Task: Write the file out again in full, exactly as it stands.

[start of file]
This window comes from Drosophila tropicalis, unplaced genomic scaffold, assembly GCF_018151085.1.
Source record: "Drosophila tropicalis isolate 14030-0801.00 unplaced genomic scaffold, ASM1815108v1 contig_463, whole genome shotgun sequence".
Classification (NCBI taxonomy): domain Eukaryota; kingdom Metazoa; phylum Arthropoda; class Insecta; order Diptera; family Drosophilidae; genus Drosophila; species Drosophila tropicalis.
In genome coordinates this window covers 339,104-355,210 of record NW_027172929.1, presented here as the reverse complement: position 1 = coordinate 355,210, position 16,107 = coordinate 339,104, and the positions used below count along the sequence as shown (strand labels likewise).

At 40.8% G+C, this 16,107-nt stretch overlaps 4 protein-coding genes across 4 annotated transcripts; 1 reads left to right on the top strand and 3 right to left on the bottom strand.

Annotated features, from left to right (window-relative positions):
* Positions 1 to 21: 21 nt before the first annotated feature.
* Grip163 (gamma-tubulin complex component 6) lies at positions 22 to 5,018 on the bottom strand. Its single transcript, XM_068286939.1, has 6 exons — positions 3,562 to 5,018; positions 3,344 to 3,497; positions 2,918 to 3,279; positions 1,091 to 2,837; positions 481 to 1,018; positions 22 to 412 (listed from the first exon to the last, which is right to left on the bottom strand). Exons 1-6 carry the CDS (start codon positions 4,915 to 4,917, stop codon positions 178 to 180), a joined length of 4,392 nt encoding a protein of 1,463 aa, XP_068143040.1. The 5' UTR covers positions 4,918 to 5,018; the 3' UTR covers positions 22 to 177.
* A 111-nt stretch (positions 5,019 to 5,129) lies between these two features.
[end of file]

This window comes from Drosophila tropicalis, unplaced genomic scaffold, assembly GCF_018151085.1.
Source record: "Drosophila tropicalis isolate 14030-0801.00 unplaced genomic scaffold, ASM1815108v1 contig_463, whole genome shotgun sequence".
Classification (NCBI taxonomy): domain Eukaryota; kingdom Metazoa; phylum Arthropoda; class Insecta; order Diptera; family Drosophilidae; genus Drosophila; species Drosophila tropicalis.
In genome coordinates this window covers 339,104-355,210 of record NW_027172929.1, presented here as the reverse complement: position 1 = coordinate 355,210, position 16,107 = coordinate 339,104, and the positions used below count along the sequence as shown (strand labels likewise).

At 40.8% G+C, this 16,107-nt stretch overlaps 4 protein-coding genes across 4 annotated transcripts; 1 reads left to right on the top strand and 3 right to left on the bottom strand.

Annotated features, from left to right (window-relative positions):
* Positions 1 to 21: 21 nt before the first annotated feature.
* Grip163 (gamma-tubulin complex component 6) lies at positions 22 to 5,018 on the bottom strand. Its single transcript, XM_068286939.1, has 6 exons — positions 3,562 to 5,018; positions 3,344 to 3,497; positions 2,918 to 3,279; positions 1,091 to 2,837; positions 481 to 1,018; positions 22 to 412 (listed from the first exon to the last, which is right to left on the bottom strand). Exons 1-6 carry the CDS (start codon positions 4,915 to 4,917, stop codon positions 178 to 180), a joined length of 4,392 nt encoding a protein of 1,463 aa, XP_068143040.1. The 5' UTR covers positions 4,918 to 5,018; the 3' UTR covers positions 22 to 177.
* A 111-nt stretch (positions 5,019 to 5,129) lies between these two features.